March is my absolute favorite month of the year. Celebrating my birthday, getting in some late-season snowboarding trips, gearing up for outdoor festivities, and MARCH MADNESS!
I’m a bit of a basketball nut, especially when it comes to my alma mater, VCU! Anyone recall the Rams’ historic Final Four run in 2011? What a time to be a Ram!
In honor of VCU’s continued success on and off the court, I wanted to brew something that embodies the spirit of VCU.
Something unique and different, but quickly gaining popularity, something diverse, yet very relatable, something easily lovable and enjoyed by many.
Thus, the Black & Gold BIPA was born. Black IPA was the only style that truly made sense to me. It fits all of the above criteria, plus it matches the school colors (IPAs are usually a golden hue)!
Black & Gold BIPA Recipe
Brew Method: All Grain
Style Name: Black IPA
Boil Time: 60 min
Batch Size: 5.5 gallons (fermentor volume)
Pre-Boil Gravity: 1.055
Efficiency: 70% (brew house)
11lbs (81.5%) – Pale Malt (2-Row) US
1lb (7.4%) – Corn (or Cane) Sugar
8oz (3.7%) – Carafa III
8oz (3.7%) – Chocolate Malt
8oz (3.7%) – Caramel/Crystal Malt – 80L
1oz – Warrior @ 60 min
1oz – Chinook @ 15 min
1oz – Simcoe @ 5 min
1oz – Zythos @ flameout (whirlpool for 5 min)
Dry hop 1oz Simcoe 5 days before bottling/kegging
RVA Yeast Labs Chico Ale (RVA 101)
Fermentation Temp: Pitch at 68F and let rise to 70F. Hold at 70F
If you live in Virginia or the Carolinas, you’ve probably heard about RVA Yeast Labs (Richmond, VA). RVA Yeast Labs is my preferred yeast vendor, and it’s not just because they are local. They produce exceptional yeast and bacteria harvested from some of the greatest beers on Earth.
They also produce unique, local strains isolated from the fruit trees and hop farms of Virginia. In addition, at 200 billion cells per vial there’s no need for a yeast starter unless you’re making a big batch or high gravity beer (over 1.070 OG)!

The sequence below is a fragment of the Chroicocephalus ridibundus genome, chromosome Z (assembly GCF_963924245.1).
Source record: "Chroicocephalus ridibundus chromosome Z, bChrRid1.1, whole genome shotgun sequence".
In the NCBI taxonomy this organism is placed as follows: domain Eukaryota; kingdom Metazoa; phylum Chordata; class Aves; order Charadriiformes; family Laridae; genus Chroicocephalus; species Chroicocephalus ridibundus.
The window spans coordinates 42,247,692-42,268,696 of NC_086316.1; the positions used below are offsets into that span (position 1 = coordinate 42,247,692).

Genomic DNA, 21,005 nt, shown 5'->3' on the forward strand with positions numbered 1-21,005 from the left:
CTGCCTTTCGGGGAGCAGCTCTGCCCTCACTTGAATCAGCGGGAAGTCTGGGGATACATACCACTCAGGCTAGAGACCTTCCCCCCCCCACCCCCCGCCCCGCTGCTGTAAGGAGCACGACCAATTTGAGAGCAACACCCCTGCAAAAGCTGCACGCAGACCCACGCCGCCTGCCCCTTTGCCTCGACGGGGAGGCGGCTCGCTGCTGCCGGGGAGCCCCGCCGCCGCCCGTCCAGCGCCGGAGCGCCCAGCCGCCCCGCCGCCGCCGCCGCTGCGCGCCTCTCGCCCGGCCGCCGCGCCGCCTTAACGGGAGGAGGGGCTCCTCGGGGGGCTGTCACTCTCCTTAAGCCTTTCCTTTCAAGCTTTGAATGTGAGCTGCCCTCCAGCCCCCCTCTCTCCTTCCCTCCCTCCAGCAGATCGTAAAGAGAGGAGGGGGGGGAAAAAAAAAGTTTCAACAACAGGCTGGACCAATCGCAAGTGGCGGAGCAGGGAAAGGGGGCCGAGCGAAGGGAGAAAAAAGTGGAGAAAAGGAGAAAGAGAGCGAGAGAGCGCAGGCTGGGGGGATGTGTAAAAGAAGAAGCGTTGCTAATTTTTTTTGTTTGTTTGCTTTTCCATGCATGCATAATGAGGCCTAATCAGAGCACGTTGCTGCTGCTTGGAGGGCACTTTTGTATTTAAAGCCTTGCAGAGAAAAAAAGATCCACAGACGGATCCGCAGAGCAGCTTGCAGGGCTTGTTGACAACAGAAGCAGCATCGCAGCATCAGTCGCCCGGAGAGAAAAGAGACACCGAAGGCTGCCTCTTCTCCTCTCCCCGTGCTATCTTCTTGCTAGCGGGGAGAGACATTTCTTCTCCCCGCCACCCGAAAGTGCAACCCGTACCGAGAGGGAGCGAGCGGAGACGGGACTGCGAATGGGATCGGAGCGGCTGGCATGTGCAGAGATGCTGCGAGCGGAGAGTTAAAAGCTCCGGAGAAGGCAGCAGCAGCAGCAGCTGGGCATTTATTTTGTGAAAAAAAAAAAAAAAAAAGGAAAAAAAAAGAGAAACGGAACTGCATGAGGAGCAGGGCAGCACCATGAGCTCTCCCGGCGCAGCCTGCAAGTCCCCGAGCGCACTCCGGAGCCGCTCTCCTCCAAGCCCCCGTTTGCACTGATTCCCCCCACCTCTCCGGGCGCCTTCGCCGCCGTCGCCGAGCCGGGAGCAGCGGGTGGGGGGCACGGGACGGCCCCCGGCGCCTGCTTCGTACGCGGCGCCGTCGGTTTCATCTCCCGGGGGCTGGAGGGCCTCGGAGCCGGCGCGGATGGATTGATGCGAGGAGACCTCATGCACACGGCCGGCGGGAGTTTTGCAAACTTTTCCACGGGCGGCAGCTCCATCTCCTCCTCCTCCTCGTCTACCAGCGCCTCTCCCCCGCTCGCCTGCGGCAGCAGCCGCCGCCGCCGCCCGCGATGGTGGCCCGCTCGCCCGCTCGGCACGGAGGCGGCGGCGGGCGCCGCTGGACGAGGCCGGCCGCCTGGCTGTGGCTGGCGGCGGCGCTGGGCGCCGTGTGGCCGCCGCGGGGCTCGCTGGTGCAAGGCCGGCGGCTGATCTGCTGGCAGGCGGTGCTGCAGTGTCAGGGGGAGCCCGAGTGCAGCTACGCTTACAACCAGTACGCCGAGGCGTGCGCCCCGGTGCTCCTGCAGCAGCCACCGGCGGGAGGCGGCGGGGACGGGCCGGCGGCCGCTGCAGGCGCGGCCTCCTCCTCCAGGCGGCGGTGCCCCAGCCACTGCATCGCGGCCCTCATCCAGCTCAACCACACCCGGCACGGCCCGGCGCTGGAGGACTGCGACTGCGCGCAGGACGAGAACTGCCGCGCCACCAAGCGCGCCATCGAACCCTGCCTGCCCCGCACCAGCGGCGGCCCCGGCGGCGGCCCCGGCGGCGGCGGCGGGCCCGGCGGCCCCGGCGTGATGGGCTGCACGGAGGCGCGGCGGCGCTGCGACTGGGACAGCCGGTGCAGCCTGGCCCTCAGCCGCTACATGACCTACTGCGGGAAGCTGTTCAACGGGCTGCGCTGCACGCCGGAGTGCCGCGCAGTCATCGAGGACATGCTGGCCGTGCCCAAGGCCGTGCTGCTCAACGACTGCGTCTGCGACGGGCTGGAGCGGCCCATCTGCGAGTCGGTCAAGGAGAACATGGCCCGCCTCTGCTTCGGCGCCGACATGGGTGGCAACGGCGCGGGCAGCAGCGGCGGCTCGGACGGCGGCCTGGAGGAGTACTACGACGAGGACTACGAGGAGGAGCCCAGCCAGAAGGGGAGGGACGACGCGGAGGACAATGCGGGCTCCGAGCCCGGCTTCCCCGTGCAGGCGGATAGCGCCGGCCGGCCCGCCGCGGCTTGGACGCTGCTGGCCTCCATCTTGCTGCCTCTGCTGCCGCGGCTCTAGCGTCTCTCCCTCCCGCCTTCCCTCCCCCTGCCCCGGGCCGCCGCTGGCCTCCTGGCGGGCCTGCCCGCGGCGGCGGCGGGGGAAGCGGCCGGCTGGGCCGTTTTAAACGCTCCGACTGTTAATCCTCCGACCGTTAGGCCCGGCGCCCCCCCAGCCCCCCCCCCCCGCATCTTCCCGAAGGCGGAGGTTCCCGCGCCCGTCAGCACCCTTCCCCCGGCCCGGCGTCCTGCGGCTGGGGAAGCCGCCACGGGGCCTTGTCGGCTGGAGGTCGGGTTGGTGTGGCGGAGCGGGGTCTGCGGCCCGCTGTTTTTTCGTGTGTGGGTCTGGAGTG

Plus, it would be a sin to make a Richmond-inspired beer without Richmond-based yeast!
If you can’t find RVA Yeast Labs locally, contact them with the strains and quantities you desire and they will grow your yeast up fresh and have it ready for shipping in ten days!
Alternatively, you can use White Labs California Ale (WLP001). In that case, I would recommend a yeast starter.
- Mash at 152F for 60 min or until conversion is complete
- (Optional) Mash-in dark grains at last 15 minutes
- Add sugar at last 10 minutes of boil
Appearance: Dark enough to call it black, but not the harsh tar-like black you see in some stouts. The head is medium thickness with a light brown hue. Good retention. Very pleasing to the eyes.
Aroma: Truly smells like two beers sitting next to each other. A roasty stout and a citrus IPA. Intriguingly complimentary.
Flavor: The roasty and slightly bitter backbone is well balanced by the sweet citrusy mix of hops. Think dark chocolate and pineapple. The little bit of spice from the Chinook hops add a nice bite. Yeast is muted, allowing the malt and hops to shine.
Mouthfeel: Medium body, but very clean and easy to drink. Carbonation is medium.
Overall Impression: This is a SOLID Black IPA and it’s one of my favorite recipes in general. It’s a great beer for those hop heads like me who can’t decide between a nice fruity IPA and a roasty stout in the colder months.
Black IPAs can play with your mind. It’s two very different styles in one. You can almost choose which style you’re tasting.
Some of my friends have reported that they get more “black” than “IPA” while others say the reverse. Fellow homebrewer and beer enthusiast Shawn Cooke said it best:
“If Black IPAs have a fault it is that they’re often TOO big, with the flavors competing against each other to see how loud they can be. This was not the case with yours. It was a nice, easy drinking beer that left me eyeing an empty glass far sooner than I might have wished.”
Do you have a recipe dedicated to your favorite team? Let us know in the comments!
If not, find one! It helps the team win (for sure). GO RAMS!!